After seeing the above photo on National Geographic's website under Extreme Photo of the Week, we knew we had to get in touch with the photographer to find out more. In that shot, climber Craig Pope is seen crossing an ice cave to a free-standing 82-foot-tall icicle without ropes or protection. Talk about extreme.
On capturing that moment, photographer Ben Herndon told National Geographic, “For this shot the real challenge was the constant dripping water from the icicles on the cave ceiling above. And there was the small possibility of Craig skewering me with his crampons. I decided to move directly underneath Craig. The trick was to time the shot when he was looking down to find feet placement, so you end up with this sprawling profile on top of the intense eyes.”
A few years ago, Herndon decided to start shooting rock climbing with his friend Craig Pope, another Moscow, Idaho local, when we came upon this sport called ice climbing. “He had started killing it on ice and it seemed like a beautiful and dynamic form of climbing,” Herndon explains. “He dragged me along to Banks Lake in central Washington state during a balmy 5 degree day. It was actually kind of a traumatic first time experience. I was fumbling with all of my photo and climbing gear as I approached our first ice route when a limo-sized ice formation detached on a climb above us. We couldn't see it fall so all I heard was this enormous crash and then two-hundred pound ice blocks came rapidly pachinko-ing down the hillside at me.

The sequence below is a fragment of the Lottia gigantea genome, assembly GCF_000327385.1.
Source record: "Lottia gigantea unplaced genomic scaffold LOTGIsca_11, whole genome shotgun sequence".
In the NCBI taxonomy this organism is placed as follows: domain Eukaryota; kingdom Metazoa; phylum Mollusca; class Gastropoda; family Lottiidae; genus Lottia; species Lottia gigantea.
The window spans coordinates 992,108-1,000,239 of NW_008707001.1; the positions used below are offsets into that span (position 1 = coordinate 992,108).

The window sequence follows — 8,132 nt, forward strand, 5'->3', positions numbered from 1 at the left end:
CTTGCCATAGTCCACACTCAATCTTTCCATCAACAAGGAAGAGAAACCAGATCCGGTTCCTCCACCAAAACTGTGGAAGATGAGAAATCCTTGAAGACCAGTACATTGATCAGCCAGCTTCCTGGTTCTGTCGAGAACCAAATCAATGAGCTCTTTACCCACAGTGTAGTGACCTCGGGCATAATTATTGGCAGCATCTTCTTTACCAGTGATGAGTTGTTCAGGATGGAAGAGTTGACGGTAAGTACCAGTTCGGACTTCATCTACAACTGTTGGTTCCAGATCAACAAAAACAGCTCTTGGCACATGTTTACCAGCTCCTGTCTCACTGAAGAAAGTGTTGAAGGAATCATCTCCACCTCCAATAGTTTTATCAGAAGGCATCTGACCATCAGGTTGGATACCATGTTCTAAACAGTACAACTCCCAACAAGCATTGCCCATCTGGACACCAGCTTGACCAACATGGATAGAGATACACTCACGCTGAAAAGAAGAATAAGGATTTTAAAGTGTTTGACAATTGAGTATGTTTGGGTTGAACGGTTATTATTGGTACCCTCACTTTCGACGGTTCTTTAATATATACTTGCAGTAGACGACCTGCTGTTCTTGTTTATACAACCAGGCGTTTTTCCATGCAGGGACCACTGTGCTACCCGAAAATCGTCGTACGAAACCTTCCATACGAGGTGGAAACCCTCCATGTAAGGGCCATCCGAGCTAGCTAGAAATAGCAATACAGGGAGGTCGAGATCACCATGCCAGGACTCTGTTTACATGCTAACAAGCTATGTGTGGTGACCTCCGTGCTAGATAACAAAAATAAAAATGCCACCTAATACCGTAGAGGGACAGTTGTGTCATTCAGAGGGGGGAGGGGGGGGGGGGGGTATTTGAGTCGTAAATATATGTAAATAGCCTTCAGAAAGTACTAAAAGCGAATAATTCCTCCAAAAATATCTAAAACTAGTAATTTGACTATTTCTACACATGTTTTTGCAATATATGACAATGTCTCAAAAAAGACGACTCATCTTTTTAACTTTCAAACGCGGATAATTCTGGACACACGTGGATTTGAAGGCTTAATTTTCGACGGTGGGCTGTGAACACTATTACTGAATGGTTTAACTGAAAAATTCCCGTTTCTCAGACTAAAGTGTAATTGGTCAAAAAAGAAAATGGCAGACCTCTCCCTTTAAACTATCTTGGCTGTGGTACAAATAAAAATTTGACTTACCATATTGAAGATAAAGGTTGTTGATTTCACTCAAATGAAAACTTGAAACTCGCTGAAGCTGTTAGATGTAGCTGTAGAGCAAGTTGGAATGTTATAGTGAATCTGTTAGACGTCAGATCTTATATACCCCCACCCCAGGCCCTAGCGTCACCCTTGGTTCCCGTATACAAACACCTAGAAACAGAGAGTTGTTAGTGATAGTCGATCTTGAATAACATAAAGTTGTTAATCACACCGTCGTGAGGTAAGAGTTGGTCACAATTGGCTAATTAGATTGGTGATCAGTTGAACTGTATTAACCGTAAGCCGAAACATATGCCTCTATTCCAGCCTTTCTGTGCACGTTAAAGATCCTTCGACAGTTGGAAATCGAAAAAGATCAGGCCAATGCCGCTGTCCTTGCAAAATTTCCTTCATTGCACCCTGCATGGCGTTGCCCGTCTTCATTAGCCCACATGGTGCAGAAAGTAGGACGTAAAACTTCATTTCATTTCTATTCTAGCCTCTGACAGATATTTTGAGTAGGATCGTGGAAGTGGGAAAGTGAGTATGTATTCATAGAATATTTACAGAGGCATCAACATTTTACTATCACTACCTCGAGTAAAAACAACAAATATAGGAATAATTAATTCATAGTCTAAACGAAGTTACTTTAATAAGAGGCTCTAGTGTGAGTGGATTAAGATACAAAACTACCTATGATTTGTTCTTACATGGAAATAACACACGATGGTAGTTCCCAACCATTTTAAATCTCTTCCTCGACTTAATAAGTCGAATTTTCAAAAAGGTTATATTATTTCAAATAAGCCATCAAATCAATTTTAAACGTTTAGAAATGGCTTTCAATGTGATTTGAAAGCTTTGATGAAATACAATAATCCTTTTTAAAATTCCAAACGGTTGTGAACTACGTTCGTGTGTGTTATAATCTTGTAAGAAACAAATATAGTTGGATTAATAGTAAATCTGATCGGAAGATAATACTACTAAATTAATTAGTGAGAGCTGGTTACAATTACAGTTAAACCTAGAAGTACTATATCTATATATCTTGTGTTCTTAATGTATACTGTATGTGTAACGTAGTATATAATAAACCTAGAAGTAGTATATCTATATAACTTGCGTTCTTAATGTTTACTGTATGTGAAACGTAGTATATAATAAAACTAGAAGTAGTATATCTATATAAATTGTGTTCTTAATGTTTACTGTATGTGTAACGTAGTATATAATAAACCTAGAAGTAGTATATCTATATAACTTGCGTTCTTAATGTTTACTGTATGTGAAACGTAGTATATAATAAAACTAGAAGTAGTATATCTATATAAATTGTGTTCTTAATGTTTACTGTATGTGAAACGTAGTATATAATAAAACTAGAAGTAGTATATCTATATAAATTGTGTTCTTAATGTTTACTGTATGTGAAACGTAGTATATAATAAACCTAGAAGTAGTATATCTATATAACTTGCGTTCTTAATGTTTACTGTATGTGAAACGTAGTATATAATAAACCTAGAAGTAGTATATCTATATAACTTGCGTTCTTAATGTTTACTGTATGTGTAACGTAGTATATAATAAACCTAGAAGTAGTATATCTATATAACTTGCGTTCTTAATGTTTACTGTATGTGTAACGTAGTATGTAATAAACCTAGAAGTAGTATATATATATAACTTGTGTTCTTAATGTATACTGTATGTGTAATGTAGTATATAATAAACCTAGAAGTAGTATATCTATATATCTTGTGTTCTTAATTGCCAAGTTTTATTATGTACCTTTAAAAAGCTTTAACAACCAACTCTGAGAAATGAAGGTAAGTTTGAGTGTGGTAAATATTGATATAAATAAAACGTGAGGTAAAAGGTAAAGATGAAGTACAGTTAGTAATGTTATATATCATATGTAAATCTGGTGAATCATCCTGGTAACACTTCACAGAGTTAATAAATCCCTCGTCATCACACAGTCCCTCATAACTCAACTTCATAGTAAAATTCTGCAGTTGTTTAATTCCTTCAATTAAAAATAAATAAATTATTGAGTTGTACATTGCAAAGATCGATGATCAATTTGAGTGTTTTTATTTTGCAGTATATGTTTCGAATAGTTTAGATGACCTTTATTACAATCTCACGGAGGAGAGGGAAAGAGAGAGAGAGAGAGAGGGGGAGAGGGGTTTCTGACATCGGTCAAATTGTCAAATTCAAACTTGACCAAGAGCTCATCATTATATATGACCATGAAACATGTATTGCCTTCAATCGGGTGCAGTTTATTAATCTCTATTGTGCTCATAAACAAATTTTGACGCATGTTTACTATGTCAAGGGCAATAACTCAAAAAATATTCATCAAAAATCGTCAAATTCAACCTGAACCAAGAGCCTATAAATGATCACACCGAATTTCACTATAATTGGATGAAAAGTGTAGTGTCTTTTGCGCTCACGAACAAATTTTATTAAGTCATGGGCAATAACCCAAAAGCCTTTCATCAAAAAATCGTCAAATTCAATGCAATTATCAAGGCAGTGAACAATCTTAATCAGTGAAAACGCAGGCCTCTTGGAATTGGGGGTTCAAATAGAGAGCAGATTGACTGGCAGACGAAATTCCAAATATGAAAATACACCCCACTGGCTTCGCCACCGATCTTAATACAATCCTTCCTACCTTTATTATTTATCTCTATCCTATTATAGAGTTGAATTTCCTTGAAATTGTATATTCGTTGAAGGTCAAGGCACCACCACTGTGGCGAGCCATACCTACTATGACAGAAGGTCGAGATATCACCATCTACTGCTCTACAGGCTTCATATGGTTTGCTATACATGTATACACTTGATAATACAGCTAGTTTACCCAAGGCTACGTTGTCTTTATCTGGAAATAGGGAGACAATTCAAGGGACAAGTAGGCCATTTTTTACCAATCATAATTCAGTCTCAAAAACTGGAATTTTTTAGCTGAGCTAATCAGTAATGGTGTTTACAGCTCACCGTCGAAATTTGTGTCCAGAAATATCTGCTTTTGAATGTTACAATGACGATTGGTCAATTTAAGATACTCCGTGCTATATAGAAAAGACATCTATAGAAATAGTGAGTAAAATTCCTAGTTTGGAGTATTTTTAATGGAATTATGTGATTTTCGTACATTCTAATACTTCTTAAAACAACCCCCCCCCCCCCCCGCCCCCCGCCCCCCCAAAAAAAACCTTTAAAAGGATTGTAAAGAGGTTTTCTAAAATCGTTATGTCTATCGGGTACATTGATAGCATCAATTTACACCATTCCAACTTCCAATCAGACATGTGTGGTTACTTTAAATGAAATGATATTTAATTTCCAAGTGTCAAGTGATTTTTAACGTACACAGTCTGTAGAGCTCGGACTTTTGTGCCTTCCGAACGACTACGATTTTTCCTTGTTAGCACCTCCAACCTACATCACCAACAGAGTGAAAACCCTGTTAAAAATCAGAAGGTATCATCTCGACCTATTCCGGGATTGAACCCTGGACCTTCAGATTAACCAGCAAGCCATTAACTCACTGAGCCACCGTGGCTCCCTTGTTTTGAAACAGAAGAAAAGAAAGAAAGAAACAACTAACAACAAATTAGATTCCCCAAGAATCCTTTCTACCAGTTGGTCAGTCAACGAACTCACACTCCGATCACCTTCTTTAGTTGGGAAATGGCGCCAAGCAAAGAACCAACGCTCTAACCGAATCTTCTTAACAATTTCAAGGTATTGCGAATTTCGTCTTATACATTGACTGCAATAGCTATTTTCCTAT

“Craig, who stood safely behind a cliff ahead of me said calmly, ‘You might want to run.' And I did. I was very much concerned for my safety. I actually dropped all of my camera gear and sprinted for a tree nearby stand. That's the photographer's equivalent of hucking your new born in front of an oncoming bus. I felt bad about it afterward. Needless to say, I was a little nervous about climbing that day. But events like that are pretty rare and actually haven't happened to me since.”
As dangerous as ice climbing sounds, Herndon believes it's really only as dangerous as you make it. “If you read the ice well and avoid sketchy conditions such as rapidly melting ice or detached or fractured columns than you risk is much lower,” he tells us. “As you build up the technique and knowledge, that goes along with repeat experience, you can jump on more technical routes with a higher margin of safety. It's not to say that steep ice is a walk in grandma's potato garden, because it's not. But like any pursuit you get more confidant with time. And honestly, what other sport do you get to use such awesome toys? You have spikes on you feet and in you hands. Plus the feeling of getting a good stick into the ice with your tools is magic.”
Herndon was kind enough to share some of his most thrilling ice climbing photos with us for all of us to enjoy.
So what are some tips he could give to others if they wanted to take up this kind of photography?
“Invest in a huge down coat,” he says. “Also, get the Costco pack of Little Hotties because those tiny bags of portable warmth are gold when it's -22 degrees in Hyalite Canyon. As far as getting shots, you have to be incredibly patient and willing to make some hard approaches sometimes. It's often miserable, which makes it much more rewarding. It's also one of the most aesthetic photography subjects that I've ever seen. You find these stunning ice formations and landscapes, add the human aspect into it, and all of the sudden you have this powerful visual metaphor about the relationship between people and nature. But seriously, buy a good coat.”